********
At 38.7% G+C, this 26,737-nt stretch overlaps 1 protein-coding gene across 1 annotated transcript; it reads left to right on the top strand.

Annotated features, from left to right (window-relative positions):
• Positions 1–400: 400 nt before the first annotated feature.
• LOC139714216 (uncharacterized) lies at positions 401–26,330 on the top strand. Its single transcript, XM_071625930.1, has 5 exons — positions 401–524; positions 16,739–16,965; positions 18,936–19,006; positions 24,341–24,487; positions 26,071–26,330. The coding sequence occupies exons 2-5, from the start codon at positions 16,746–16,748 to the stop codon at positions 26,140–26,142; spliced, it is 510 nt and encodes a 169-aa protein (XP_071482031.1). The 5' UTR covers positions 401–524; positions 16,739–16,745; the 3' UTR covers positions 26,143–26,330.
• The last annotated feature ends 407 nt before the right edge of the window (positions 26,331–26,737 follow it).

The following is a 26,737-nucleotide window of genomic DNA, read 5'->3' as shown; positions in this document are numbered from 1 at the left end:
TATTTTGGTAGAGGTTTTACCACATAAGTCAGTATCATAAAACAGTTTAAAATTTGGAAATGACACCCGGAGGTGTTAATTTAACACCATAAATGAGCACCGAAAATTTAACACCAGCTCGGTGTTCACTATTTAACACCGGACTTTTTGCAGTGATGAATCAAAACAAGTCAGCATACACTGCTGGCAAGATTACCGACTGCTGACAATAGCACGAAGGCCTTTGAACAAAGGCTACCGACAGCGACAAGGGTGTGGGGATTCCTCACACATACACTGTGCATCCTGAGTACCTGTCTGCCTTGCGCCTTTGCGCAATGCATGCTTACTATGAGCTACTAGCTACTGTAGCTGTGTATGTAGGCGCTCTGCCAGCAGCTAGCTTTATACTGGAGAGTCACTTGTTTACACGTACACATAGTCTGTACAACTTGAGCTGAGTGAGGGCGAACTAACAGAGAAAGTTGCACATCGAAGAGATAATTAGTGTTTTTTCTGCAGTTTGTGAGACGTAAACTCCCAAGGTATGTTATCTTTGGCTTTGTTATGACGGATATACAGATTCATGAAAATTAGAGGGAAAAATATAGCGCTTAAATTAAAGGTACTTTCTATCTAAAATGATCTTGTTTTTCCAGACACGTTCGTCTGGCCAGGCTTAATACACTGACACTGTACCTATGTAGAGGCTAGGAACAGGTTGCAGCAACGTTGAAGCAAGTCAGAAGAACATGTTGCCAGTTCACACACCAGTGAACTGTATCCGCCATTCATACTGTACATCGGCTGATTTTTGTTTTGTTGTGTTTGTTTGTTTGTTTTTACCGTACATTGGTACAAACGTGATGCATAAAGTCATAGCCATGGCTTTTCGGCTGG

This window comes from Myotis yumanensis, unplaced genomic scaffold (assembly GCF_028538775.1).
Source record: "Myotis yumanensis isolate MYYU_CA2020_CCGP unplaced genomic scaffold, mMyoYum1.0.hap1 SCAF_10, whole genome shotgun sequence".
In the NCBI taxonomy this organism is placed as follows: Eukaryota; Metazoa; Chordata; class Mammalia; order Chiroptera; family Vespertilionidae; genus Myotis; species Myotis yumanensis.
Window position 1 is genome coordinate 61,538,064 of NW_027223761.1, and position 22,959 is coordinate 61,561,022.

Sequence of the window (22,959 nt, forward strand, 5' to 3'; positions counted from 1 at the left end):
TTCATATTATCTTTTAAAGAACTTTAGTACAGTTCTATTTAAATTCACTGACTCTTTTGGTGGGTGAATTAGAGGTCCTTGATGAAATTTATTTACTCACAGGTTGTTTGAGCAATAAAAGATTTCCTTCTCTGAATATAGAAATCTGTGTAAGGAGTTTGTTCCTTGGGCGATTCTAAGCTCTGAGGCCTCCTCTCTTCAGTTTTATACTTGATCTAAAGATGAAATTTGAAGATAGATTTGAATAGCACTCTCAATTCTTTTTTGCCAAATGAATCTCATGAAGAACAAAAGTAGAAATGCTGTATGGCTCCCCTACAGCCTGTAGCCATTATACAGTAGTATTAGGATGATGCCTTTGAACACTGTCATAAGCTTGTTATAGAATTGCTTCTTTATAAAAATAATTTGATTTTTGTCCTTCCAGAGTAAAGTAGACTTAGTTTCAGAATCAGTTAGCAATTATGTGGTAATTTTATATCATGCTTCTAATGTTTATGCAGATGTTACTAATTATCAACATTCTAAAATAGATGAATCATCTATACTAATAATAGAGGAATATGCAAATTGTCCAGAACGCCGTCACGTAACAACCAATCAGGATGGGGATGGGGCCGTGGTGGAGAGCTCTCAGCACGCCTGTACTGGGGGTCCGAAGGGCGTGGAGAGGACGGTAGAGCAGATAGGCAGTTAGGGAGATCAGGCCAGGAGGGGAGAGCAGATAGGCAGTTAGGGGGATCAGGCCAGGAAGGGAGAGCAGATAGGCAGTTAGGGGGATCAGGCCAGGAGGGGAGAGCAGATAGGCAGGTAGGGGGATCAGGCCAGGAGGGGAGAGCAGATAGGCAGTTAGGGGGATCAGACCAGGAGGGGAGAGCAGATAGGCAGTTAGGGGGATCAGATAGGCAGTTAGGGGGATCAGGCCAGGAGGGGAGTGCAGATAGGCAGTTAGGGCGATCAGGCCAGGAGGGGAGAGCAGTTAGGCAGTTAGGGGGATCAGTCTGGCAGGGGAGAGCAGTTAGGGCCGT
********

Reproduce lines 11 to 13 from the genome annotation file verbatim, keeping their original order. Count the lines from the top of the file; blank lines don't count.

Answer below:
Window position 1 is genome coordinate 61,538,064 of NW_027223761.1, and position 22,959 is coordinate 61,561,022.

Sequence of the window (22,959 nt, forward strand, 5' to 3'; positions counted from 1 at the left end):
TTCATATTATCTTTTAAAGAACTTTAGTACAGTTCTATTTAAATTCACTGACTCTTTTGGTGGGTGAATTAGAGGTCCTTGATGAAATTTATTTACTCACAGGTTGTTTGAGCAATAAAAGATTTCCTTCTCTGAATATAGAAATCTGTGTAAGGAGTTTGTTCCTTGGGCGATTCTAAGCTCTGAGGCCTCCTCTCTTCAGTTTTATACTTGATCTAAAGATGAAATTTGAAGATAGATTTGAATAGCACTCTCAATTCTTTTTTGCCAAATGAATCTCATGAAGAACAAAAGTAGAAATGCTGTATGGCTCCCCTACAGCCTGTAGCCATTATACAGTAGTATTAGGATGATGCCTTTGAACACTGTCATAAGCTTGTTATAGAATTGCTTCTTTATAAAAATAATTTGATTTTTGTCCTTCCAGAGTAAAGTAGACTTAGTTTCAGAATCAGTTAGCAATTATGTGGTAATTTTATATCATGCTTCTAATGTTTATGCAGATGTTACTAATTATCAACATTCTAAAATAGATGAATCATCTATACTAATAATAGAGGAATATGCAAATTGTCCAGAACGCCGTCACGTAACAACCAATCAGGATGGGGATGGGGCCGTGGTGGAGAGCTCTCAGCACGCCTGTACTGGGGGTCCGAAGGGCGTGGAGAGGACGGTAGAGCAGATAGGCAGTTAGGGAGATCAGGCCAGGAGGGGAGAGCAGATAGGCAGTTAGGGGGATCAGGCCAGGAAGGGAGAGCAGATAGGCAGTTAGGGGGATCAGGCCAGGAGGGGAGAGCAGATAGGCAGGTAGGGGGATCAGGCCAGGAGGGGAGAGCAGATAGGCAGTTAGGGGGATCAGACCAGGAGGGGAGAGCAGATAGGCAGTTAGGGGGATCAGATAGGCAGTTAGGGGGATCAGGCCAGGAGGGGAGTGCAGATAGGCAGTTAGGGCGATCAGGCCAGGAGGGGAGAGCAGTTAGGCAGTTAGGGGGATCAGTCTGGCAGGGGAGAGCAGTTAGGGCCGT